657. Grant Park Big Loop (02/14/09)
Hikers (10): David, Diane, Gacheri, George, Helen, Linda L, Paul, Peter M, Sarah, Steve
Distance: 21 miles
Rating: 5 difficulty, 9 beauty
Park info: Grant Ranch County Park in East San Jose
Write-up by Steve -- Pictures by Peter M and Steve
Before the hike started, Helen called. She was on Mt. Hamilton Road, reporting that it was closed a few miles in. I checked on-line which did say Mt. Hamilton was closed. . .just beyond Quimby Road (due to snow). Quimby goes through the NW edge of the park, so I figured we could get in that way. Helen went back and found that a lower section of Mt. Hamilton was closed due to an accident up the road (and not snow), and it should open around 9am. The carpool was already going to take Quimby, so George, Diane M, and I tried to call around to let people know the situation. Russ bailed, but everyone else decided to go for it. Normally this wouldn't have worked, but we had the advantage of an early warning because Helen thought the hike started an hour earlier.
The Intel carpool caught Helen and George at the beginning of Quimby, so we had a three-car INCH caravan all the way up. The roadblock was at the entrance to Grant Park. I got out and asked the flagman if we could park just down the road at the trailhead, and he was fine with that. We geared up and watched for more INCHers. Paul and Linda L were diverted into the park at the roadblock and wisely figured out the situation. Only Sarah and David were missing, and they were the only two we couldn't reach by phone. We left a couple of maps for them.
It was a chilly start, but we were soon warmed by the stiff uphill climb from Grant Lake. From Los Huecos Trail, we could see David's truck pull in, so we knew he had made it. Once we got to the ridge line, I drew the first navigational arrow of the hike. . .in the snow.
We went down Cañada de Pala trail before coming back up to Antler Point. I had been looking on a Topo map the night before and discovered that where we had been going for the last decade was not Antler Point, but rather a 12ft shorter hill a quarter mile away. Then again, that location (Mariposa Point according to Peter M) has a bench and is clearly the intended "place" to go. Anyway, this time around, I thought we'd go to Antler Point. Enjoyed beating a path through the snow to the one-tree knob that is Antler Point. On the way back, Helen was coming up. She wanted to know if this was the right way (since I was leaving), and I told her the thrilling story. She continued up, and I went to the traditional stopping point to wait for everyone else.
We heard that David and Sarah had waited at the bottom of Mt. Hamilton Road for it to open, which is why they were late. This was also true for the the fourth hiker, newbie Gacheri. She had just come back from hiking in New Zealand, so got to know everyone from being interrogated on the Milford Track. We took some pictures at the newly discovered point and then headed off to the other side of the park.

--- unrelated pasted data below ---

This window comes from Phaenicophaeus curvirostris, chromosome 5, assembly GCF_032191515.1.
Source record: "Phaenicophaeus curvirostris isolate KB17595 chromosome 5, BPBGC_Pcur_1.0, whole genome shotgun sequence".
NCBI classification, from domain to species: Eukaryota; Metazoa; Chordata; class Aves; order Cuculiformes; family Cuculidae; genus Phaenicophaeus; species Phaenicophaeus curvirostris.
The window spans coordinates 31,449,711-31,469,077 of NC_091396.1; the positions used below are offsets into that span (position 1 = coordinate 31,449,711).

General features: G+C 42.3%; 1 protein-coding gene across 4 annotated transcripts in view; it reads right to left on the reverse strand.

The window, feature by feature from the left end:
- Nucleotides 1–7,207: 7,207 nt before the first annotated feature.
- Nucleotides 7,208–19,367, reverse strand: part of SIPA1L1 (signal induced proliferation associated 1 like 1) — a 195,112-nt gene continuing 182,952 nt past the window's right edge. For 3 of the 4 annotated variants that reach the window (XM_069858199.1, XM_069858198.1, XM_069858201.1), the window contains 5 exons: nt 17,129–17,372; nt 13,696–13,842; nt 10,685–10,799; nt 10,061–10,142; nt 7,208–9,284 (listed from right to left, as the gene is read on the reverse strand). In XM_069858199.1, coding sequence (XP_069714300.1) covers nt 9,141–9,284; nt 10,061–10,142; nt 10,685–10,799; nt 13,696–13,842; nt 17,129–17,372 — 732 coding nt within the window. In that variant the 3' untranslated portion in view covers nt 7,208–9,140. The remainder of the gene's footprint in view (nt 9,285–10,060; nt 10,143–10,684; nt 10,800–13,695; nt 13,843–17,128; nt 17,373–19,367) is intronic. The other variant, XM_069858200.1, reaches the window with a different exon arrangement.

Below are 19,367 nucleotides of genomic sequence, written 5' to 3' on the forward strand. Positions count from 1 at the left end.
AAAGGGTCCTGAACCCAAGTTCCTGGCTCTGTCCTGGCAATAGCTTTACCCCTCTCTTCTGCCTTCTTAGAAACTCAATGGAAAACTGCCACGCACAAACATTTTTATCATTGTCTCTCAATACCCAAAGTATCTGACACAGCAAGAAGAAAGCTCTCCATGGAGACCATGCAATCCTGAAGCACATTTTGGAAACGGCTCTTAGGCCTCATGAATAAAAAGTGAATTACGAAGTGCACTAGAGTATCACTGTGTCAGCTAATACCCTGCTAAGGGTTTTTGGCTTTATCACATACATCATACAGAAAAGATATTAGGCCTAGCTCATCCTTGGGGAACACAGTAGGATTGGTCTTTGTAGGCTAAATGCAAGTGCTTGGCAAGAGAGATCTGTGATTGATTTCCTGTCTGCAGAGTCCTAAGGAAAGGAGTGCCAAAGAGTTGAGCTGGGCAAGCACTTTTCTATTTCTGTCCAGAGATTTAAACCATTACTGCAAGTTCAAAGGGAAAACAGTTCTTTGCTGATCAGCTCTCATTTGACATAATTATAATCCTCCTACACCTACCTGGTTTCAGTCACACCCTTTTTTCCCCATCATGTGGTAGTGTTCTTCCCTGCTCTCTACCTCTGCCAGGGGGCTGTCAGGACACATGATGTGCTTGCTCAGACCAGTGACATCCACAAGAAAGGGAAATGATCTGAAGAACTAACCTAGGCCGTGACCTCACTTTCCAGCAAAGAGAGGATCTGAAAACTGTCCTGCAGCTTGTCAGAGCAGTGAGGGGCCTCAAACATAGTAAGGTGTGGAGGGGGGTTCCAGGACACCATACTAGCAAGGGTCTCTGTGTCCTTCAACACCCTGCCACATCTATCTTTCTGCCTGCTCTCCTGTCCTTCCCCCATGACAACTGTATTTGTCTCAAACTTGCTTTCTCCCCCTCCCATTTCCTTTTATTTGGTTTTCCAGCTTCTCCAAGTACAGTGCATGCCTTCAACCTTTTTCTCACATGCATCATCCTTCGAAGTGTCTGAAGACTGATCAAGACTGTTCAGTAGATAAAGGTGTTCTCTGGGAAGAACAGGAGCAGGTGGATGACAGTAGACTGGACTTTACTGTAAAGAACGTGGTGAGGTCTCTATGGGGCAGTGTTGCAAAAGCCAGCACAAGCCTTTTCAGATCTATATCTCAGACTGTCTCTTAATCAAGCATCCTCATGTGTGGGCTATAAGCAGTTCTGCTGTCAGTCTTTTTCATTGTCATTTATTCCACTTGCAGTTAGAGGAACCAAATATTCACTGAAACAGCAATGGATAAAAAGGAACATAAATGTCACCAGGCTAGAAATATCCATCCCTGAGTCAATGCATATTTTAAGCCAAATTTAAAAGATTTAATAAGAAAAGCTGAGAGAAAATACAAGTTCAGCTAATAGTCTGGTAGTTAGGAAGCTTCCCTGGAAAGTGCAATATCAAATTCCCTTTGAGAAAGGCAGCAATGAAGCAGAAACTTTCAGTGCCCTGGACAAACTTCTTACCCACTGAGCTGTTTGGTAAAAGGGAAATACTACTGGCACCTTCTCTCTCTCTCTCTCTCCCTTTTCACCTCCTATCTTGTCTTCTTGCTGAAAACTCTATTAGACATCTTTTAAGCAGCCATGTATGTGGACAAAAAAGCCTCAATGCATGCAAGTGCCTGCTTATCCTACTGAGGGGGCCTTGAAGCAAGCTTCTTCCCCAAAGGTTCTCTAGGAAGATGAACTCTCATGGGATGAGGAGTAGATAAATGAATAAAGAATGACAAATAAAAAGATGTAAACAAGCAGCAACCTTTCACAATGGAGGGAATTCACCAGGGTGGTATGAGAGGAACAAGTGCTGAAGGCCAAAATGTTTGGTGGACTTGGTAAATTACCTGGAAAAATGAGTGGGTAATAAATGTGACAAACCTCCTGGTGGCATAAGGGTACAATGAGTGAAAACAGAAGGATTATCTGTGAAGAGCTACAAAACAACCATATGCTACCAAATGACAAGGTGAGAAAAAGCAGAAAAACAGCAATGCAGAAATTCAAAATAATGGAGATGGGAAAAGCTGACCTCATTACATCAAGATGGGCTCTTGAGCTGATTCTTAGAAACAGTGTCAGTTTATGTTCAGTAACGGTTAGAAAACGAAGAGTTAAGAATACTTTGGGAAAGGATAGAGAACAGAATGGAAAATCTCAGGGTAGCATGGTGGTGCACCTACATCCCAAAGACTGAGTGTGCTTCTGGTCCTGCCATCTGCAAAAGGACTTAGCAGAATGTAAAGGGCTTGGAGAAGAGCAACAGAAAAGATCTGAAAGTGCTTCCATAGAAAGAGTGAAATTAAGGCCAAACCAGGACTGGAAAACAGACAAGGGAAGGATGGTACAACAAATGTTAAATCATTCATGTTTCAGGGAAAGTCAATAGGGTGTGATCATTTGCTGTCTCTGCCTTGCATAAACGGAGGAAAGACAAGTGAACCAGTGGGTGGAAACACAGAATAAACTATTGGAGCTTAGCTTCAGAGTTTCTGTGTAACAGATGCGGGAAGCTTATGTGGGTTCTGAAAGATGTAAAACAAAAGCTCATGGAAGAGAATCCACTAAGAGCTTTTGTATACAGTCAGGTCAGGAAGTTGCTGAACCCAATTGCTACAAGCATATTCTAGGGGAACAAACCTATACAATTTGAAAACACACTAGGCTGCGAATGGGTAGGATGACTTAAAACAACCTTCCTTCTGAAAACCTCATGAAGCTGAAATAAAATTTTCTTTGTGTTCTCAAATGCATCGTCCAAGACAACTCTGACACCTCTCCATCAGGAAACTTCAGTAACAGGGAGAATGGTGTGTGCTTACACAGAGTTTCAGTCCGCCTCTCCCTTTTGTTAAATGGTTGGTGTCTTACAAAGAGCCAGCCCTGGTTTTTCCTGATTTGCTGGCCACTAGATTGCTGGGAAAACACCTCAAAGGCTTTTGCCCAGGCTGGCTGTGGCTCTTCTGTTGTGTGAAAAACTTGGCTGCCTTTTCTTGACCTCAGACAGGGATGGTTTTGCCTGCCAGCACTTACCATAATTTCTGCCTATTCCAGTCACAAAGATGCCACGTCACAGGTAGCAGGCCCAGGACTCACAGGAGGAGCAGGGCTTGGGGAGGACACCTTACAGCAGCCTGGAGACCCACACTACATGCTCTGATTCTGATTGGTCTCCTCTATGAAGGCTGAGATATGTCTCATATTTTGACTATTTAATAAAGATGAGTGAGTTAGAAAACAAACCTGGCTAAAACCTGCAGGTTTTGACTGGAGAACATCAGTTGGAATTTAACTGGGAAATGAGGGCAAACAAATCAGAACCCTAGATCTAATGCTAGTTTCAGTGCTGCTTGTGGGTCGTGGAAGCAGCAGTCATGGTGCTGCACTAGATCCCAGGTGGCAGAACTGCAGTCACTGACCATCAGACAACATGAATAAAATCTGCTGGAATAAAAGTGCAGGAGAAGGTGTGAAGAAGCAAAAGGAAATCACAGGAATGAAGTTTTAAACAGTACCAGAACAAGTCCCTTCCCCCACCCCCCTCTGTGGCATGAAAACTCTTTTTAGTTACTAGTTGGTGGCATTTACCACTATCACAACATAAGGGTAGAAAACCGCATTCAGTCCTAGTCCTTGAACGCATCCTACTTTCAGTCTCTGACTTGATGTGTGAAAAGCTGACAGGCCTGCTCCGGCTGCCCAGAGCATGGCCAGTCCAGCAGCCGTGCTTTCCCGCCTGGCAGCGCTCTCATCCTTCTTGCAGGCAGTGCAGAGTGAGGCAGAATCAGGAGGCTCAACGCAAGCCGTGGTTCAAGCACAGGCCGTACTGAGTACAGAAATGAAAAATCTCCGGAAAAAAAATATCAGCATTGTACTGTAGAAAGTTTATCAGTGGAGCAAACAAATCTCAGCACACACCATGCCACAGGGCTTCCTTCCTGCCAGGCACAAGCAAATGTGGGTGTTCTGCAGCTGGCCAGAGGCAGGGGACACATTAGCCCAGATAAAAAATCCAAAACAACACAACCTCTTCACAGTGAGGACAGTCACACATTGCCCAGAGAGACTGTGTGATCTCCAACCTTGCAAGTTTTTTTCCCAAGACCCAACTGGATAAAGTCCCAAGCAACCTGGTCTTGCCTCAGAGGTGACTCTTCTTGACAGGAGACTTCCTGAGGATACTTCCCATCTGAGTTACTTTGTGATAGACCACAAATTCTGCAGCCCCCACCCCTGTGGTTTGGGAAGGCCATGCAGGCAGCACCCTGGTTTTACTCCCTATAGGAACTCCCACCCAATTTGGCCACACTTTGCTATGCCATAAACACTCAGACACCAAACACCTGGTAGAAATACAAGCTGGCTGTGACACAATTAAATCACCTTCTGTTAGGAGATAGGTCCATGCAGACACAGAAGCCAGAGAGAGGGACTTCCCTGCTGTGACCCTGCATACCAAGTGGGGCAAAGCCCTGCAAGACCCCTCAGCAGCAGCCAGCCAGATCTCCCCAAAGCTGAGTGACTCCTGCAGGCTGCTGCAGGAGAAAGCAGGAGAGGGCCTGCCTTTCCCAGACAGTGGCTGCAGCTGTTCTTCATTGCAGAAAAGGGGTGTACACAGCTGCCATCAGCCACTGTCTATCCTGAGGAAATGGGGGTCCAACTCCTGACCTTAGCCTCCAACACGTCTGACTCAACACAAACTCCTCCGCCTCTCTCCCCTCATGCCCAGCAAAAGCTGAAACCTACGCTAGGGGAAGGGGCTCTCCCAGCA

Just after Twin Gates, the trail heads steeply upward. Several people had never been outside the flat interior of Grant Park, so were surprised at the trails here. We got 4.5k ft of elevation change for the day, which is perhaps not so surprising since it's only 10 miles NW of Coe on the same general ridge. It seems like the fire roads were also designed by the same guy.
Parts of the Foothill Trail would be better named Creek Trail since they went right through a running creek. But the segments were easily navigated, if not slightly confusing to those who expected the trail to be above the water. Right after that was another steep uphill section. In my case, I went off to find a geocache and was greeted by a cluster of boar. There are plenty of boar in this area, but we rarely encounter them. Last time we did this hike--exactly five years ago--one of Padraig's goals was to see some boar. Next time, laddy!
Pigs weren't the only animals encountered. We also ran into a few bulls, including interrupting some Valentine cattle shenanigans (ask husbandry expert George for the shocking details). At another point, George very effectively cleared the trail by barking like a dog, saving us from threading between cows, bulls, and calves on both sides of the trail. We'd learn later that David, Diane, and Peter M were held up waiting for two bulls to fight over a cow herd (I heard the black bull won).
With the cows dispatched, it was smooth sailing back to the cars. The map shows a "Scenic Overlook" about half-way back along Dutch Flat trail. There is actually nothing at the point on the map. The high point of the ridge, which has a sign and a bench, is half a mile north of the map location. This is meaningful when you are 18 miles into a hike and people are asking "Is this hike every going to end?" and all you can say is that it will be all downhill once we hit that scenic overlook "any minute now". Nice views from the overlook.
Cutting through the parking lot in Grant Park is always confusing, and today was no different. Luckily, Sarah had picked up a full park map, which had an inset of this area. Once we had our bearings and were almost back, I tried to go the wrong way, but George and Sarah convinced me otherwise. Good deal. Soon the cars were in sight.
When the hike notice went out, there was a 70% chance of rain. By the time the hike happened, the rain chance had dropped to 30%. During the hike we barely got wet the whole time. Lots of green (and white) hills made for a great Valentines Day hike. Gacheri helped us finish it off appropriately by sharing a box of See's Candy. See you next time V-day falls on a Saturday, which is ♥ 2015 ♥.
To be sure, this was a weak five--more like a 4.51. It's harder than the canonical four of Mt. Diablo, but mostly because of the extra distance.
More pictures from Peter M.
Gacheri's 1st leaf
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